bulletChat Sites: All on-line chat facilities are regarded as dangerous to children and are blocked
bulletHigh Risk: A site falls into this category if they have a "lack of editorial control which then may fall into one of the other blockable categories." This presumably refers to unmoderated mailing lists and newsgroups.

We have been contacted by a high school student in Ohio who reports that "Bess who is in league with the Christian Coalition and the Center for Family Values, deemed it necessary to block" our essay on the Wiccan religion. We have no independent verification of these assertions at this time.

We asked Bess for confirmation, the reason why our essay is blocked, and a list of other of our essays which have been also blocked. We received a response two days later. They removed the block on our Wiccan essay. They scanned their data base and found that they had also blocked our essay on Satanic Ritual Abuse. We suspect that they blocked the latter essay on the basis of its title. The text of the essay explains that "SRA" is a hoax. One source indicates that 18% of Bess' revenue comes from banner ads that they feature in place of blocked sites. When a young person at a school or library attempts to access a blocked site, they are exposed to a commercial advertisement.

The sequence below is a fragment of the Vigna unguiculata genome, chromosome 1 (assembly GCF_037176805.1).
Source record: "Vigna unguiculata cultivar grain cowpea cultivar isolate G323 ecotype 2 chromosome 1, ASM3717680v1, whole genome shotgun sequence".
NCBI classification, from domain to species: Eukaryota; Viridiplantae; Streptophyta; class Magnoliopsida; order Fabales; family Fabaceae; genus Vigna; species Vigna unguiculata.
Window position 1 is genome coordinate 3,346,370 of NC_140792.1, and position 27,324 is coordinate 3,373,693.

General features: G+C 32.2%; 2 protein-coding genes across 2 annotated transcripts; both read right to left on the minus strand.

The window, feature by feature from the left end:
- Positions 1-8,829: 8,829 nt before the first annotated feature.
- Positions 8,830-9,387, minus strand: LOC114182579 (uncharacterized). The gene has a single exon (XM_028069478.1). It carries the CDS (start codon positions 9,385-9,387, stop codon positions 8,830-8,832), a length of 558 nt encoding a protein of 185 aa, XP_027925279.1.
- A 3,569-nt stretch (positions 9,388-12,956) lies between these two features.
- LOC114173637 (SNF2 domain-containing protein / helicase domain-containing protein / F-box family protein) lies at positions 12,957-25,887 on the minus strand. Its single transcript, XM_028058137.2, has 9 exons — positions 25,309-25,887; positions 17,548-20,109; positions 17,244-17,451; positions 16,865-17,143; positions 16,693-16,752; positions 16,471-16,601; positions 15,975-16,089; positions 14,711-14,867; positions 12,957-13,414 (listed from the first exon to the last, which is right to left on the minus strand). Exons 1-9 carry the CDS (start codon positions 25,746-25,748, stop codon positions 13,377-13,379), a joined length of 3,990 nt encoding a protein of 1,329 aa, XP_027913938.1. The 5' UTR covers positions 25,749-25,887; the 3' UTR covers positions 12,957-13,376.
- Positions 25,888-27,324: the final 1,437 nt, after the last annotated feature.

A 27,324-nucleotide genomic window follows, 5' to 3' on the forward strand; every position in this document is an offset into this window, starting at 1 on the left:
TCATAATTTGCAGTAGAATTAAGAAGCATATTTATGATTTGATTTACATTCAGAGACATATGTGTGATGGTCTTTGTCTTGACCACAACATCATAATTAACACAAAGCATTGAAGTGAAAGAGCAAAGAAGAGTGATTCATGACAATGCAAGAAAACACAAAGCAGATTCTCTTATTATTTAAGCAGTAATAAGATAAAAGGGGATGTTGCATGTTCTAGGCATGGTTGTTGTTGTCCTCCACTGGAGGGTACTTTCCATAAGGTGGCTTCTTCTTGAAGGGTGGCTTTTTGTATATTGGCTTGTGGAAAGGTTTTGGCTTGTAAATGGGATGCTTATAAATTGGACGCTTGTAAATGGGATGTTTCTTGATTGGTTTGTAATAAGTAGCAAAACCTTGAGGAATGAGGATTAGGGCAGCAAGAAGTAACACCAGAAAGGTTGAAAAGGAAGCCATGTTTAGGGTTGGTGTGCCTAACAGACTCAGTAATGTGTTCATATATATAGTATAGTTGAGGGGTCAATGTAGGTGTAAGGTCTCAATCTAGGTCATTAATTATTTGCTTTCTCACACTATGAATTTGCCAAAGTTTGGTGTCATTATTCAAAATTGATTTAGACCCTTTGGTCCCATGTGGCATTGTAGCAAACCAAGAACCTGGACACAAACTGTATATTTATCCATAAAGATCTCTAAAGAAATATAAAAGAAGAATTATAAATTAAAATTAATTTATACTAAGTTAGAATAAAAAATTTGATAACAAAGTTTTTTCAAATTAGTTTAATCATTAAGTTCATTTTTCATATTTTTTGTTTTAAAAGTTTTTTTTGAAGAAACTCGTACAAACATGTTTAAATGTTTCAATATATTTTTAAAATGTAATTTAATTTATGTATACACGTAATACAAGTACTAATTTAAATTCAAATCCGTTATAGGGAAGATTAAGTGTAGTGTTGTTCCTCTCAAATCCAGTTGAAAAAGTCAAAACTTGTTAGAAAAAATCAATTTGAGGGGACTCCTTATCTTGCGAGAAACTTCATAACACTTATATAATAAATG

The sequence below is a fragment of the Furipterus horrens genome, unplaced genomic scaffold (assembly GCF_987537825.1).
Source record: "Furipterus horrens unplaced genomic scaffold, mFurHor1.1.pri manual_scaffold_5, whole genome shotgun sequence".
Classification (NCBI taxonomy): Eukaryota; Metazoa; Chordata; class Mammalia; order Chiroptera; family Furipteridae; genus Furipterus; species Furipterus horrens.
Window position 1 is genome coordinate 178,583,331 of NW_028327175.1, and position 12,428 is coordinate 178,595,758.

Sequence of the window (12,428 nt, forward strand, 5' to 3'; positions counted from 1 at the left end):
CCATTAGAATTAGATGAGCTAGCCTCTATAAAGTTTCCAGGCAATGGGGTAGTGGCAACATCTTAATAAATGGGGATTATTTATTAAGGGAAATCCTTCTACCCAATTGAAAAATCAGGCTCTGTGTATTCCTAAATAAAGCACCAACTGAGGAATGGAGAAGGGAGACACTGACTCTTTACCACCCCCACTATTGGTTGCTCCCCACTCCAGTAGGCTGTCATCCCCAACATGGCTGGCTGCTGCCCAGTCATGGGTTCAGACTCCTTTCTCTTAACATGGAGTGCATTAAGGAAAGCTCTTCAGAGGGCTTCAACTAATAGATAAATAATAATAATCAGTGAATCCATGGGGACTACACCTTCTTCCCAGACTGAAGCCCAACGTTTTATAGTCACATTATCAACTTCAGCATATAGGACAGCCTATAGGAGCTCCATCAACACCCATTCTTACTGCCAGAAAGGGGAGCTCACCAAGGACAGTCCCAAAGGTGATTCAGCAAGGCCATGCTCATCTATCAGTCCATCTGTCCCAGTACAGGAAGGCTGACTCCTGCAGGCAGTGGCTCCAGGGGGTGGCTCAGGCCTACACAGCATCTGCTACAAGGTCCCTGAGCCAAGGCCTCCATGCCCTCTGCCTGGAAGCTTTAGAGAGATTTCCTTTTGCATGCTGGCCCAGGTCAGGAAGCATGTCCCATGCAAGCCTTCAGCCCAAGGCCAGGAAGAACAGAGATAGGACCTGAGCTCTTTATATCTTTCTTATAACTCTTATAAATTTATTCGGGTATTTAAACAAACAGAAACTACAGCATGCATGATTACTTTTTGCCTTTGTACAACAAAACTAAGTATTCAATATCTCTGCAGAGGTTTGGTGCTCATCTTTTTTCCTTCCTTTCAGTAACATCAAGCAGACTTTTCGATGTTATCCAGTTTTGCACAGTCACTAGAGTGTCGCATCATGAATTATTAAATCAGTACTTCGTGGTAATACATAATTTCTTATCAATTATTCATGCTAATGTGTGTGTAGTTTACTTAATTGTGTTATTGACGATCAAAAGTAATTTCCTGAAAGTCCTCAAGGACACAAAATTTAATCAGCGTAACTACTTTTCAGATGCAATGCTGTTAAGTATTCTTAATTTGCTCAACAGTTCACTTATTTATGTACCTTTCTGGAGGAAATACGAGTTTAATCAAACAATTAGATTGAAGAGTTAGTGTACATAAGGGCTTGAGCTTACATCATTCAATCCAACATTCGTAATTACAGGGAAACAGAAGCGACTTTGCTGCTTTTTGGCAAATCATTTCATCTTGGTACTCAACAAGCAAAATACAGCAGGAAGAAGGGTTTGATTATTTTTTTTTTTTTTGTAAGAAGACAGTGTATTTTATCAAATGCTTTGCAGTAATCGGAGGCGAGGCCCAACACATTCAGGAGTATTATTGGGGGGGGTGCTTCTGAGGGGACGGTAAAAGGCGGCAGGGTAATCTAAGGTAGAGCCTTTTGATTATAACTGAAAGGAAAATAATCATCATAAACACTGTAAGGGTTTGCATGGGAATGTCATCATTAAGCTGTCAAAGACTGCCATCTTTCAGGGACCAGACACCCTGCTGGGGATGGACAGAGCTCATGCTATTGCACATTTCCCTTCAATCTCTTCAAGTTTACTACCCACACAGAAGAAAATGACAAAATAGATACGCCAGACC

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This is a Canadian site operated by International Internet Alliance ™, 60 Baker Street, Guelph, Ontario N1H 4G1 Canada. They claim that they filter "pornography and other offensive material." They bill themselves as "The world's fastest technology brings you an Internet service that you can enjoy without the worry of offensive material entering your home or office."

Unfortunately, they do not specify on their Web site what criteria they use to decide that a site is pornographic or offensive. Some of their sales personnel have stated that they do not have human reviewers, but rely upon computer programs to look for key, offensive words. Thus, a site which recommends abstinence from illegal drugs might be banned because they use the words "drugs" or "cocaine."

They use rather primitive blocking software. Apparently it is only capable of blocking at the site level. So, if any one of our 1,918 essays and menus were to be deemed offensive, our entire site would be blocked.

Our entire site was in fact banned, as of 1998-FEB. We found this out by accident while visiting Cleannet's booth at a computer show in Toronto ON. We sent several Emails requesting that our site be removed from their banned list, or at least that it be reviewed by a human. After two weeks of waiting, no meaningful replies were received. Immediately after we sent an Email to a Guelph newspaper suggesting that they feature an article on this company, Netclean responded. They unblocked our site.

Like other Internet censorship companies, they do not inform Webmasters of their decision to ban a site. They do not offer any on-line service whereby a Webmaster can determine if their site has been blocked.

We have been informed that this company ceased operations on 1998-JUN-25.

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McAfee Office: